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What are shin splints?

09
Feb
2015
Posted by: Tim West  /   Category: Lower Leg   /   No Comments

‘Shin splints’ is a an umbrella term that has been used for many years, especially in sporting circles, to describe any pain in the shin that worsens with activity. Shin pain is common among both elite and amateur athletes and can be quite debilitating, sometimes to the point of having to stop or limit activity.

What are shin splints?

The correct term for the most common form of shin pain is ‘medial tibial periostitis’ or ‘medial tibial stress syndrome (MTSS)’. The symptoms of this condition are: pain on the medial (inner) side of the shin that begins or worsens with activity, tenderness to touch and sometimes warmth/swelling in the area.

MTSS is due to an excessive amount of pull on the the outer surface of the shin bone (the periosteum) by muscles or fascia, the tissue that holds the body together. Over time, increased pressure on the periosteum results in an inflammatory process, leading to pain and loss of function.

Factors in MTSS:

  • Change in training – increased frequency/intensity etc
  • Exercise surface – firmer or more uneven than usual
  • Poor footwear – old or overly flexible shoes that do not provide enough support for the foot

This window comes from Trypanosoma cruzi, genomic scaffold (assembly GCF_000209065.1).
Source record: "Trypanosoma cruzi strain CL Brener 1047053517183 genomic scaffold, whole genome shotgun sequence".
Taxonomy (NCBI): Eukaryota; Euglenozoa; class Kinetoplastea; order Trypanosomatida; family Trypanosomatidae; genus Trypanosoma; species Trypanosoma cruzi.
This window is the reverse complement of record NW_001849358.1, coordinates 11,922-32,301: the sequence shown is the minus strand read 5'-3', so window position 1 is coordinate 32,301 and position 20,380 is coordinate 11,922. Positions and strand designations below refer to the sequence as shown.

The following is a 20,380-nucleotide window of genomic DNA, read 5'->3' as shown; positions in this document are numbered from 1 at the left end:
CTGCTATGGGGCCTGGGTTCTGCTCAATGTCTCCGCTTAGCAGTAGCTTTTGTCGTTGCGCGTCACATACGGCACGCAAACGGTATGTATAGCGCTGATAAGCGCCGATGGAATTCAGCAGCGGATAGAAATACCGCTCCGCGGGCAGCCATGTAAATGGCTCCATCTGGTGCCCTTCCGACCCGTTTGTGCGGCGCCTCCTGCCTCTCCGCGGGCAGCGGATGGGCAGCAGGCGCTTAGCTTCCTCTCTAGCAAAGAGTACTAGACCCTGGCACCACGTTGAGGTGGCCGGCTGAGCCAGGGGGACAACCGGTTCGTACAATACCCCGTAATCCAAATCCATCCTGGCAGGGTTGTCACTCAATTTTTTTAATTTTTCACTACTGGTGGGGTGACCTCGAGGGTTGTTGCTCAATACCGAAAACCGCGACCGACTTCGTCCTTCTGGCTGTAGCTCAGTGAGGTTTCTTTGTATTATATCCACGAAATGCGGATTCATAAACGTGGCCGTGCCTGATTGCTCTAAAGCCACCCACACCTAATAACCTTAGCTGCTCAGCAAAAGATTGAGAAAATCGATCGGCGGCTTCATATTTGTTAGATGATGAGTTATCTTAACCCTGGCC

• Incorrect technique – foot rolling in, knee dropping in etc

Stages of Medial Tibial Stress Syndrome:

Mild: Pain only during or after intense exercise

Moderate: Pain during moderate intensity activities and occasionally during basic activities like walking

Severe: Pain with all activities with the possibility of progressing to a stress fracture in the bone

What can you do to fix your shin splints?

If you are getting shin pain, it is best to have it properly assessed to ensure that you are not doing more damage by continuing to play sport or exercise.

Until you can have your shin splints assessed, you should:

  • Rest from aggravating activities
  • Apply ice after anything that causes pain

Longer term treatment will consist of correcting any technique issues, reviewing footwear and training type/intensity and relative rest until symptoms have settled down.

Strengthening and stretching exercises are also essential to ensure that the pain does not return once you resume your normal activities

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